This course was the best thing to ever happen to me. In 20 weeks (4: pre work, 12: course, 4 job hunt) I went from someone who couldn't write 'Hello World' in python to a full blown Data Scientist, making six figures, with multiple companies vying for my interest.
What you should know:
You will get as much out of this course as you put in. I had many, many days where I was working well past midnight and back in class by 9:30am. You learn how to learn, which is THE skill required for any coding job. The curriculum is intensive, and a lot of times I couldn't totally complete the homework without checking for answers from my peers, and that's okay! In the real world, much of your job will be interacting and working with a team.
Go every day, work hard, finish the projects on time, and hold yourself accountable. The lecturers do a great job, but ultimately when you're 24+ years old, nobody is going to spoon feed you. The homework is great, but when you try to put everything you've learned together into a well rounded project (there are 4-5 projects), that is when you really understand what is going on. Throw yourself full bore into the projects, and take pride in your work. 90% of what I learned, no exaggeration, was in the 3-5 days before projects were due. Its one thing to figure out homework by looking at the example sets, and a different thing entirely to apply those concepts to a data set with different structure and goals. If you are proud of your projects at the end, you will get a job. Period.
The job is the ultimate goal for 99% of people entering the camp. Unfortunately, there is some confusion about how the search will work. For one, you will not be "given" a job. For most people, the job search will take 1.5-3 months. Vivian has excellent contacts but she also has 40+ students. In order to guarantee yourself a job, you need to approach the process like a data science project. For me, I did "easy apply"s on LinkedIn, 50 a day. These take literally 15 seconds each. I then selected 15 companies a day with a more formal interview process, and sent them a variation of a pre-written cover letter. For my top picks, I tried to find a hiring manager or data scientist on the team, and add them on LinkedIn. I put my name on AngelList, and got many companies reaching out. I humbled myself and told everyone I was more interested in a great learning position, not a great salary. I iteratively changed my own interview methods, including voice tone, inflections, negotiations, honesty levels, until I found a balance that worked for me. You cannot just apply and hope. That is not a method.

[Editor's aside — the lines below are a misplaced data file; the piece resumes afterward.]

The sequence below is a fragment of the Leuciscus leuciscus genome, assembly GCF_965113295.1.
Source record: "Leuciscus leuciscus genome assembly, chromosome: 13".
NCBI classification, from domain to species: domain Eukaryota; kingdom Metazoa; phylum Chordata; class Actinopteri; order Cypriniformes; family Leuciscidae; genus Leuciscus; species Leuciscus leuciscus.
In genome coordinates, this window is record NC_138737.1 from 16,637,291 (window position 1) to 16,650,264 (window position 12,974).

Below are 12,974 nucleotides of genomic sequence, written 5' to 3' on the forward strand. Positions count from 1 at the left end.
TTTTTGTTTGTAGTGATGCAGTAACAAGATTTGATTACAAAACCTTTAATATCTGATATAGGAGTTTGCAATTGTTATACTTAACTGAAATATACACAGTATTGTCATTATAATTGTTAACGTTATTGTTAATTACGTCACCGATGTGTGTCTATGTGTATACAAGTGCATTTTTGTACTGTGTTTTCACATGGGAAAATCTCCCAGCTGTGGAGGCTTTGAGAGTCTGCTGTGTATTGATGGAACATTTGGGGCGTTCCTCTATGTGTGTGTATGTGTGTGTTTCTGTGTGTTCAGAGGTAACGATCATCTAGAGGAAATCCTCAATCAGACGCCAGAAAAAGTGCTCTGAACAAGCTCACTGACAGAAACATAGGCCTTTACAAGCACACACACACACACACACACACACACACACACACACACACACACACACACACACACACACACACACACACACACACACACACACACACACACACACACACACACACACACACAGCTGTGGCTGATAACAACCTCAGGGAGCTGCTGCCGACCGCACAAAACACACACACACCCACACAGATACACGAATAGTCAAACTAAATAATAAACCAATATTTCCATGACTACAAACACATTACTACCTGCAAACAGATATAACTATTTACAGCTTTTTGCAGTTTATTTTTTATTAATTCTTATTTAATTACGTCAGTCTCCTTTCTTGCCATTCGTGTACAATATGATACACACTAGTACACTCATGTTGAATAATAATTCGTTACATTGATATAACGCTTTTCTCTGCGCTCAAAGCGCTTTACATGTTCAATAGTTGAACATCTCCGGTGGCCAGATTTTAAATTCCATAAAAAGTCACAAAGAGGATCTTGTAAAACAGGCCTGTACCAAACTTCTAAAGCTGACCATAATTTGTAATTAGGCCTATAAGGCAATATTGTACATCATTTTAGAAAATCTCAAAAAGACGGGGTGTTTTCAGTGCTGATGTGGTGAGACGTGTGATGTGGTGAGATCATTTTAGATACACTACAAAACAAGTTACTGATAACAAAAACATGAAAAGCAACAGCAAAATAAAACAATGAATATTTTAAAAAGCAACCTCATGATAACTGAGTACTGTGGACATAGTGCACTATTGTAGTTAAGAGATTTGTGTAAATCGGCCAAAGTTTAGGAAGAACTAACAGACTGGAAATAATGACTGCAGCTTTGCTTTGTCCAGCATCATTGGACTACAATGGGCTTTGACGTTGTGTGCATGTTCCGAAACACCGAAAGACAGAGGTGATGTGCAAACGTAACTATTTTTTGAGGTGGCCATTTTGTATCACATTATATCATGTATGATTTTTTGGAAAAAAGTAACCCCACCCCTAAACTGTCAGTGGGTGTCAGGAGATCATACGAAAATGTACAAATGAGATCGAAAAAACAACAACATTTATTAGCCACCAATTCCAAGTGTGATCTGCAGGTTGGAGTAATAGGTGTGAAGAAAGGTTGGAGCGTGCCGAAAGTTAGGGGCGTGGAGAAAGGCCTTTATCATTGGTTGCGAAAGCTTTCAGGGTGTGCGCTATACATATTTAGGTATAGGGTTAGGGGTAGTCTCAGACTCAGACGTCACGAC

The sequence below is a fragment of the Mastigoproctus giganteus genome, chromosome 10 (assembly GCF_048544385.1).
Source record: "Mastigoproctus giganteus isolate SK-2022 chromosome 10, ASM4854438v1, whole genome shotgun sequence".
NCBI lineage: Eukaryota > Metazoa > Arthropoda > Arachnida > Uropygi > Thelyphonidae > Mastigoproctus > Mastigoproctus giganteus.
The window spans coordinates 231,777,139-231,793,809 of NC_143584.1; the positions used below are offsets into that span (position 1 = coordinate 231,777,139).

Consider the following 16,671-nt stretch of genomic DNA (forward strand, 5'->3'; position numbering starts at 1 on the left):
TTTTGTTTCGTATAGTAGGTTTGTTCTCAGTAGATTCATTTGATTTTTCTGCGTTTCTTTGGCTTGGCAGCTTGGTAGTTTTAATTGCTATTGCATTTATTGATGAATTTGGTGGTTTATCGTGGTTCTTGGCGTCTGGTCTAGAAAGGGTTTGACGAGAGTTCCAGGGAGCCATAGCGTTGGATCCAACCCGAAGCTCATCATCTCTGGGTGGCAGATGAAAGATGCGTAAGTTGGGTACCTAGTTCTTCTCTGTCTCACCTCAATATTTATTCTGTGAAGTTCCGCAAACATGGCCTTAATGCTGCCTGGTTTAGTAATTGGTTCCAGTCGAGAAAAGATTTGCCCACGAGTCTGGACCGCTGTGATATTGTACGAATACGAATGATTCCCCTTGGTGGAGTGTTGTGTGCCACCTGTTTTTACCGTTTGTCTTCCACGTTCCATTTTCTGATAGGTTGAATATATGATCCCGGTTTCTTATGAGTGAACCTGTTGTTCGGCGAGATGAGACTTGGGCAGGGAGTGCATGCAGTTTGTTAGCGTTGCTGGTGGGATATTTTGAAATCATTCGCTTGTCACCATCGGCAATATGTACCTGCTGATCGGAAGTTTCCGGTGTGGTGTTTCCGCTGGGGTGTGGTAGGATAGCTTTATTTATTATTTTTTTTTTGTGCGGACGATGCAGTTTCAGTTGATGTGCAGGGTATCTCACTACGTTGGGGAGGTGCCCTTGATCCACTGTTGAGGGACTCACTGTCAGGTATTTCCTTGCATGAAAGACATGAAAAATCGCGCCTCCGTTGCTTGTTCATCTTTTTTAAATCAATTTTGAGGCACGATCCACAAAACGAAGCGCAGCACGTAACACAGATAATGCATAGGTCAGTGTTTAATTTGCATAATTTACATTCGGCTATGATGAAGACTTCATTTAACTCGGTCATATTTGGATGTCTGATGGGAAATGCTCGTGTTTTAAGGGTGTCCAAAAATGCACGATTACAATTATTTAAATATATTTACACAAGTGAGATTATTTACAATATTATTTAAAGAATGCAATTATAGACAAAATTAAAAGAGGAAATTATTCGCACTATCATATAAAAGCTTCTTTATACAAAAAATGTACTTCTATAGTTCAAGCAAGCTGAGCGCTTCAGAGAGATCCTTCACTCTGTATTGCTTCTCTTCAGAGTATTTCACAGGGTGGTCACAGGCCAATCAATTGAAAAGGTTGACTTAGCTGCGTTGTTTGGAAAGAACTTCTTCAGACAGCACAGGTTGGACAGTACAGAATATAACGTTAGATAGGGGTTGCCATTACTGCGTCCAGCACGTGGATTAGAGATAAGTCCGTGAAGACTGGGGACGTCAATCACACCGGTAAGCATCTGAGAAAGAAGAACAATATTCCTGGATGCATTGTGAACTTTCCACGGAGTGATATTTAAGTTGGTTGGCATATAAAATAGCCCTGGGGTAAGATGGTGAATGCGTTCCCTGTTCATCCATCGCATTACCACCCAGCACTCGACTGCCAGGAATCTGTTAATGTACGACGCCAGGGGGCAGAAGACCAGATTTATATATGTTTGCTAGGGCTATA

Basically, the bootcamp is the first big step. The second big step is learning how to apply and interview. Many people send out 5-10 applications to their top picks (who are often everyone else's top picks as well) and then sit on their hands and wonder why they haven't gotten a job. When entering a new field, you have to make concessions about your salary and place of work, in order to reap the rewards down the line. Also, without multiple options, you will not be able to negotiate because you'll feel this is your only chance. BROADEN YOUR HORIZONS!
The camp was the best decision I ever made. I read a book called Design Your Life, which basically said take how you want your life to be, then decide what is necessary to get it there.
I wanted to live in NYC, with a six figure job, working in an office with low stress, and love what I do. NYCDSA made all of that possible. If you have gotten a degree that isn't taking you where you want to be, but you know you're smart and can work hard, I strongly urge you to apply to NYCDSA today.